What If My Spouse Does Not Respond To The Divorce Petition After Service?

Author: Don Pioletti Posted on: . Filed in: Divorce.

 

Making the decision to end a marriage is a difficult and painful process; however, in most cases, it is the first step in the healing process after the relationship has deteriorated into divorce. Typically, one of the spouses takes the initiative to hire an attorney to begin the divorce process. In Illinois, the divorce process begins with the filing of the divorce petition.

If you are considering filing for divorce, the first step you should take is to contact our office to schedule a consultation. The divorce attorneys of Pioletti & Pioletti have extensive experience handling all types of divorce cases ranging from simple, uncontested divorces through complex, highly-contested divorces where the parties are arguing about everything from custody and support through the division of marital property.

What is a Divorce Summons?

When a divorce petition is filed with the court, the court will issue a summons to be served with the divorce petition on the opposing party. The summons is a legal document that informs the opposing party that a divorce action has been filed. The service of the summons and divorce petition on the opposing party is a key step in the divorce process because it also informs the responding party of the deadline for filing an answer to the divorce petition. This deadline is very important because if the opposing party fails to answer or otherwise respond to the divorce petition, he or she may be barred from participating in the divorce process.

Failing to Respond to the Divorce Petition

The opposing party has 30 days in which to file a response to the divorce petition. The party is not required by law to file an answer or otherwise respond to the allegations contained in the divorce petition unless he or she chooses to do so. However, if the opposing party does not file an answer or other response, the court may assume that the party does not want to participate in the divorce process.

When an opposing party does not file an answer, the petitioning party files a motion for default judgment asking the court to grant him or her the relief sought in the divorce petition. If the court finds the opposing party is in default, the divorce process may continue without any further notice being provided to the defaulted party. In most cases, the court will grant the relief requested by the petitioning spouse in the divorce petition provided the relief sought is not “unconscionable.”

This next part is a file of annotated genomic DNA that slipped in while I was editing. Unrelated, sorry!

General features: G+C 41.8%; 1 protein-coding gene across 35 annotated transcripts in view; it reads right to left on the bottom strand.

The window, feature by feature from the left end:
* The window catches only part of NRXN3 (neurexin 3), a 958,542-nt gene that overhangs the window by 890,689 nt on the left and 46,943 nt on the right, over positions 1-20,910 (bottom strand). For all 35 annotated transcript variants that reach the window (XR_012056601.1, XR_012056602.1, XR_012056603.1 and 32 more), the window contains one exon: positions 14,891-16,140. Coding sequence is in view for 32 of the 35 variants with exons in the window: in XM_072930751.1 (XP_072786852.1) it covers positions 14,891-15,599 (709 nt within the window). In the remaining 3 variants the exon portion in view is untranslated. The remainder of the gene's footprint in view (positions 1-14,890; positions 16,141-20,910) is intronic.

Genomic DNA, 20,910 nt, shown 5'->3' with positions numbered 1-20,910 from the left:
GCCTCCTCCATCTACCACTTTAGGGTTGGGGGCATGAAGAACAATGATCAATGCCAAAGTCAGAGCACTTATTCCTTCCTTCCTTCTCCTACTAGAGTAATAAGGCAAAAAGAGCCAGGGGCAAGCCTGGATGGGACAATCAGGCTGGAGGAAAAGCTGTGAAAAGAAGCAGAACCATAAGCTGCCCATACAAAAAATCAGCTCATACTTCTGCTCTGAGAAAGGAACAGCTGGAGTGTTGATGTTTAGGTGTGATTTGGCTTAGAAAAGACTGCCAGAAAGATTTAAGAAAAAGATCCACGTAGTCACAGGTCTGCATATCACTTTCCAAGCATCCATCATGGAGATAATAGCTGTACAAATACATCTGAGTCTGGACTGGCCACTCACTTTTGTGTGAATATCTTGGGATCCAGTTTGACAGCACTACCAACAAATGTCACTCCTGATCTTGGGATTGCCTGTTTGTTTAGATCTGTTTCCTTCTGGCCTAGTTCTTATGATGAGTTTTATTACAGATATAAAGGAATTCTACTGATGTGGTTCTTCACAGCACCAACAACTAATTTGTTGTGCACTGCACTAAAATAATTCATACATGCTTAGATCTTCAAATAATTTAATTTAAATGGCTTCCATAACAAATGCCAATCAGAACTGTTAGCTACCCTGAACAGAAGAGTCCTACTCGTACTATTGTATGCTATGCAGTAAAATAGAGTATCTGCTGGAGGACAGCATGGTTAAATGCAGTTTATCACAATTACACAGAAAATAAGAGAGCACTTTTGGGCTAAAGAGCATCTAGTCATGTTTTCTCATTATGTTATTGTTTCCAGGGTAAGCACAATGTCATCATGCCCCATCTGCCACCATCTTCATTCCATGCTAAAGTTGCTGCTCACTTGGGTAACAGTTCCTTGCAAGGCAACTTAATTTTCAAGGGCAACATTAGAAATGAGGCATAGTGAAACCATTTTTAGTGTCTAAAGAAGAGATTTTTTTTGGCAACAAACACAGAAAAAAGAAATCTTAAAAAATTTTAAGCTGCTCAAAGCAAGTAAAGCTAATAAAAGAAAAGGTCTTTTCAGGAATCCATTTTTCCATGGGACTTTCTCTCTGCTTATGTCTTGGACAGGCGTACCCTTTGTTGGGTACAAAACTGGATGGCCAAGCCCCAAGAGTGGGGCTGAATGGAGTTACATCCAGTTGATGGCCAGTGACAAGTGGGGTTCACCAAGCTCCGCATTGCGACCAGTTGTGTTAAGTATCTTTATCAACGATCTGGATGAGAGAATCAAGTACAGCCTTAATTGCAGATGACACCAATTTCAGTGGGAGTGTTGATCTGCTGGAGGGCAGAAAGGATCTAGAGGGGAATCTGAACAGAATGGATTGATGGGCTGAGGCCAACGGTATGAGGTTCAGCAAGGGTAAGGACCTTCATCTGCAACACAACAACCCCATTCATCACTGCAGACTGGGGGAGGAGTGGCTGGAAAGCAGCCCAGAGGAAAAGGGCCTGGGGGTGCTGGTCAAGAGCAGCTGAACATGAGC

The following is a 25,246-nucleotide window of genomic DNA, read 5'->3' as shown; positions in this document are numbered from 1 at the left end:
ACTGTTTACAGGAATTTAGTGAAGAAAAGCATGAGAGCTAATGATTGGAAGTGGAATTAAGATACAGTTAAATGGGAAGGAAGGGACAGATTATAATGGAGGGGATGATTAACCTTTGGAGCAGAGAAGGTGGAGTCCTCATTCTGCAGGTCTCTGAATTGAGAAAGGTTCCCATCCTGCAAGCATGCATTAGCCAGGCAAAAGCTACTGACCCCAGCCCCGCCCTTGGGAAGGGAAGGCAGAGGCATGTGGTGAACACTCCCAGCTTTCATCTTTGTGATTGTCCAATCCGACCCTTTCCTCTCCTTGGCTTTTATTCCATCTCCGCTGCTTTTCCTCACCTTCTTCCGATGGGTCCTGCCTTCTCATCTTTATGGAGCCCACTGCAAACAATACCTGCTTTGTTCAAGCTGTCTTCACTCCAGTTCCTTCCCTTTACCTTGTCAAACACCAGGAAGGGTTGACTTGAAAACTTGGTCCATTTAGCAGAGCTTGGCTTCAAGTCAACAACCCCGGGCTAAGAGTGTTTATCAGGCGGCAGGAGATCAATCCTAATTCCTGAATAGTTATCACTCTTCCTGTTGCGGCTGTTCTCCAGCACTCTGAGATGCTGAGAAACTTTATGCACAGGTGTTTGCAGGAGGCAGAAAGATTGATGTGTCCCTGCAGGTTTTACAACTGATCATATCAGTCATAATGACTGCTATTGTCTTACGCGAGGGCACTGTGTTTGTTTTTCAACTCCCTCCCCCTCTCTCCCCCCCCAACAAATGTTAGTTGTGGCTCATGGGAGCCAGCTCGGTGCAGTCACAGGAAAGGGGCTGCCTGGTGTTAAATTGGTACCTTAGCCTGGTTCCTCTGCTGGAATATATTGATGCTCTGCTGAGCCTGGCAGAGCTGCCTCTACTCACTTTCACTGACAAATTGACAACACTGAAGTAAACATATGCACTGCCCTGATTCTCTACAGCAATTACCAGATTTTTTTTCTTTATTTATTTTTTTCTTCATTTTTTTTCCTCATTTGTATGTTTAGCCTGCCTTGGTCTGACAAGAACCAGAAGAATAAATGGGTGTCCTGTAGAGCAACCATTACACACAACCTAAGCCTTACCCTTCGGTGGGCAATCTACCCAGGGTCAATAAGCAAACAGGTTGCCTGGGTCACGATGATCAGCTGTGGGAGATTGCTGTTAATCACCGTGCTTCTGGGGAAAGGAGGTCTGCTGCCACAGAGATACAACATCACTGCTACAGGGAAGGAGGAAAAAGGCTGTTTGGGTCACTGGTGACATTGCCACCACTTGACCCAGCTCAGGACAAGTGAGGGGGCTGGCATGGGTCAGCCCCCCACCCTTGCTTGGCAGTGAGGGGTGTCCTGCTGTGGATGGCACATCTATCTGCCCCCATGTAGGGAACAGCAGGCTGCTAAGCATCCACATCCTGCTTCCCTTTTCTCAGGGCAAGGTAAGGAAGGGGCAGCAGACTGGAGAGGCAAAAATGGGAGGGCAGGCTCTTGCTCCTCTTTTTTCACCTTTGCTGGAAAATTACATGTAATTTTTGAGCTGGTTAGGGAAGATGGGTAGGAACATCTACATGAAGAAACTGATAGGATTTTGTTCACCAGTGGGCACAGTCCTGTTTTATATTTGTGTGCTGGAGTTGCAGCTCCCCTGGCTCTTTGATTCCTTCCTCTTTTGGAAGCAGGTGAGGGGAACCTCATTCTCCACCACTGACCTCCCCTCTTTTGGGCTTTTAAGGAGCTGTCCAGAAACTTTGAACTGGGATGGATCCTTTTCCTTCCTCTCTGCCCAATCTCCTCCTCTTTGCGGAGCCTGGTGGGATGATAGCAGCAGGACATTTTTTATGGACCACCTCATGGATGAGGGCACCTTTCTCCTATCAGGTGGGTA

Do Not Ignore a Divorce Summons and Petition

Because the court may continue the divorce process without further notice to a defaulted party, never ignore a summons and divorce petition. Even if you consent to the divorce and the relief sought in the petition, you still should have competent, experienced legal counsel to ensure that your rights are protected throughout the court proceedings. Things can change in a divorce proceeding very quickly and you do not want to be caught unaware or without legal representation.

Time is of the essence! Contact Pioletti & Pioletti today if you have been served with a summons and divorce petition.

Contact Our Office for a Consultation with an Experienced Illinois Divorce Attorney

The divorce lawyers of Pioletti & Pioletti represent individuals who need help with a divorce or other family court matter. We assist clients throughout McLean, Woodford, Tazewell, and Peoria counties by providing compassionate, competent legal services. Contact our office at 309-938-4838 to schedule your free consultation.

When you need the assistance of an experienced family court attorney in central Illinois, call Pioletti & Pioletti. We are dedicated to providing our clients with exceptional service and support throughout the divorce process.

Don Pioletti

Don Pioletti

Don B. Pioletti, Jr. was born on August 2, 1946 in Washington, Illinois. He graduated from Eureka High School and received a Bachelor’s Degree from Eureka College in 1970. He served in the Army during the Vietnam War and then graduated from George Mason University Law School in 1976. He served as an Assistant Illinois Attorney General and as an Assistant State’s Attorney. From 1990 until July of 2014 he served as the Woodford County Chief Public Defense Attorney.
Don Pioletti